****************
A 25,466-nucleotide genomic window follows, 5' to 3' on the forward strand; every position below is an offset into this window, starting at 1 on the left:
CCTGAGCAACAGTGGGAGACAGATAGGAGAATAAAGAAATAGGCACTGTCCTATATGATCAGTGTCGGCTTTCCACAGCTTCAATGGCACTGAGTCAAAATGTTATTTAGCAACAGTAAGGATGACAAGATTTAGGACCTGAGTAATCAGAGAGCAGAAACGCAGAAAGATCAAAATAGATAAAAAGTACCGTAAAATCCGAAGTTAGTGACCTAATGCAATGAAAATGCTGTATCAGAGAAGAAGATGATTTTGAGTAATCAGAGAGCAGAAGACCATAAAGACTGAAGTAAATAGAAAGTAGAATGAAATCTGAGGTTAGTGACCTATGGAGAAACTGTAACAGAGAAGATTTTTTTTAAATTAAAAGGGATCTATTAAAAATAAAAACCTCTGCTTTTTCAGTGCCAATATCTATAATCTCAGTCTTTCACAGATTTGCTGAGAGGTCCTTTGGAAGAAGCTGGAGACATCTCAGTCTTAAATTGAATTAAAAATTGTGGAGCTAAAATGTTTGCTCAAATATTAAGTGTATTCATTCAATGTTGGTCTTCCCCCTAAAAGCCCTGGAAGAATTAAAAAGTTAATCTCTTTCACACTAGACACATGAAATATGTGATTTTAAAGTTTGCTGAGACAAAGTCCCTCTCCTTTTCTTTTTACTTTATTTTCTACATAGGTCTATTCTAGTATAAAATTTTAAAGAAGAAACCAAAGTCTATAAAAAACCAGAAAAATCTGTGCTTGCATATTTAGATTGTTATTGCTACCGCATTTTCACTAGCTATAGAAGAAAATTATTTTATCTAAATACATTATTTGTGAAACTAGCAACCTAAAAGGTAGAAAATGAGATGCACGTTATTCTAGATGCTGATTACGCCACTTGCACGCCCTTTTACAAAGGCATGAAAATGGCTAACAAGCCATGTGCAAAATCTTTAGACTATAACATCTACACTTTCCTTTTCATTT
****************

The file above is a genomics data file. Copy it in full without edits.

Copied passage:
A 25,466-nucleotide genomic window follows, 5' to 3' on the forward strand; every position below is an offset into this window, starting at 1 on the left:
CCTGAGCAACAGTGGGAGACAGATAGGAGAATAAAGAAATAGGCACTGTCCTATATGATCAGTGTCGGCTTTCCACAGCTTCAATGGCACTGAGTCAAAATGTTATTTAGCAACAGTAAGGATGACAAGATTTAGGACCTGAGTAATCAGAGAGCAGAAACGCAGAAAGATCAAAATAGATAAAAAGTACCGTAAAATCCGAAGTTAGTGACCTAATGCAATGAAAATGCTGTATCAGAGAAGAAGATGATTTTGAGTAATCAGAGAGCAGAAGACCATAAAGACTGAAGTAAATAGAAAGTAGAATGAAATCTGAGGTTAGTGACCTATGGAGAAACTGTAACAGAGAAGATTTTTTTTAAATTAAAAGGGATCTATTAAAAATAAAAACCTCTGCTTTTTCAGTGCCAATATCTATAATCTCAGTCTTTCACAGATTTGCTGAGAGGTCCTTTGGAAGAAGCTGGAGACATCTCAGTCTTAAATTGAATTAAAAATTGTGGAGCTAAAATGTTTGCTCAAATATTAAGTGTATTCATTCAATGTTGGTCTTCCCCCTAAAAGCCCTGGAAGAATTAAAAAGTTAATCTCTTTCACACTAGACACATGAAATATGTGATTTTAAAGTTTGCTGAGACAAAGTCCCTCTCCTTTTCTTTTTACTTTATTTTCTACATAGGTCTATTCTAGTATAAAATTTTAAAGAAGAAACCAAAGTCTATAAAAAACCAGAAAAATCTGTGCTTGCATATTTAGATTGTTATTGCTACCGCATTTTCACTAGCTATAGAAGAAAATTATTTTATCTAAATACATTATTTGTGAAACTAGCAACCTAAAAGGTAGAAAATGAGATGCACGTTATTCTAGATGCTGATTACGCCACTTGCACGCCCTTTTACAAAGGCATGAAAATGGCTAACAAGCCATGTGCAAAATCTTTAGACTATAACATCTACACTTTCCTTTTCATTT